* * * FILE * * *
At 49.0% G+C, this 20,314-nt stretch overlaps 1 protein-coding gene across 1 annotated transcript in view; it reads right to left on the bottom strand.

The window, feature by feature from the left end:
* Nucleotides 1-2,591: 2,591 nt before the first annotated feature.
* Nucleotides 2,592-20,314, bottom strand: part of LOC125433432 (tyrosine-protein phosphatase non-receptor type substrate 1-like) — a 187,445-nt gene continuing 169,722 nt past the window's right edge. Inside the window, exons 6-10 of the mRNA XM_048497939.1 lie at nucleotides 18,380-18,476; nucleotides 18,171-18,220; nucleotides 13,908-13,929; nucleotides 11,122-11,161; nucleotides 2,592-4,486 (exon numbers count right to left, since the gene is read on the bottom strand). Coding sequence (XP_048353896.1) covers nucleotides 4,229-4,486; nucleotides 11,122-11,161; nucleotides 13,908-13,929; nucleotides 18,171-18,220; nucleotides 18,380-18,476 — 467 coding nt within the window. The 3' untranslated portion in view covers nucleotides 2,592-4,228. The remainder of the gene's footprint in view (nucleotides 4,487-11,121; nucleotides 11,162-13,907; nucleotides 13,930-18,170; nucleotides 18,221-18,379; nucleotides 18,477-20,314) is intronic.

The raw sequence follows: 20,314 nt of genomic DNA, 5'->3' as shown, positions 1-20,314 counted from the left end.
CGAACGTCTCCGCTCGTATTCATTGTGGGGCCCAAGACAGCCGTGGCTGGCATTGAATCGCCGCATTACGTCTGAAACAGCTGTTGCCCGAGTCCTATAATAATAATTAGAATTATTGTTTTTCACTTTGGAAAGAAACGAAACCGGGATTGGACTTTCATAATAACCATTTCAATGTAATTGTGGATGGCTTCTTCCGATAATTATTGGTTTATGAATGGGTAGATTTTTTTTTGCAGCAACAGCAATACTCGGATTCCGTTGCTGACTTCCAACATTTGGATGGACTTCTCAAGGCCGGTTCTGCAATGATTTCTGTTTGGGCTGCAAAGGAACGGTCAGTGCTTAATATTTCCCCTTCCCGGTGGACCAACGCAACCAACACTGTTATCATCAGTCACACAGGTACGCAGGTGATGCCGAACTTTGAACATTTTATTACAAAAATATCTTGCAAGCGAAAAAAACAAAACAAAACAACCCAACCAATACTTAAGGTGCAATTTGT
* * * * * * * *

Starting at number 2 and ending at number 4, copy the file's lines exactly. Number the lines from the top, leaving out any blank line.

The window, feature by feature from the left end:
* Nucleotides 1-2,591: 2,591 nt before the first annotated feature.
* Nucleotides 2,592-20,314, bottom strand: part of LOC125433432 (tyrosine-protein phosphatase non-receptor type substrate 1-like) — a 187,445-nt gene continuing 169,722 nt past the window's right edge. Inside the window, exons 6-10 of the mRNA XM_048497939.1 lie at nucleotides 18,380-18,476; nucleotides 18,171-18,220; nucleotides 13,908-13,929; nucleotides 11,122-11,161; nucleotides 2,592-4,486 (exon numbers count right to left, since the gene is read on the bottom strand). Coding sequence (XP_048353896.1) covers nucleotides 4,229-4,486; nucleotides 11,122-11,161; nucleotides 13,908-13,929; nucleotides 18,171-18,220; nucleotides 18,380-18,476 — 467 coding nt within the window. The 3' untranslated portion in view covers nucleotides 2,592-4,228. The remainder of the gene's footprint in view (nucleotides 4,487-11,121; nucleotides 11,162-13,907; nucleotides 13,930-18,170; nucleotides 18,221-18,379; nucleotides 18,477-20,314) is intronic.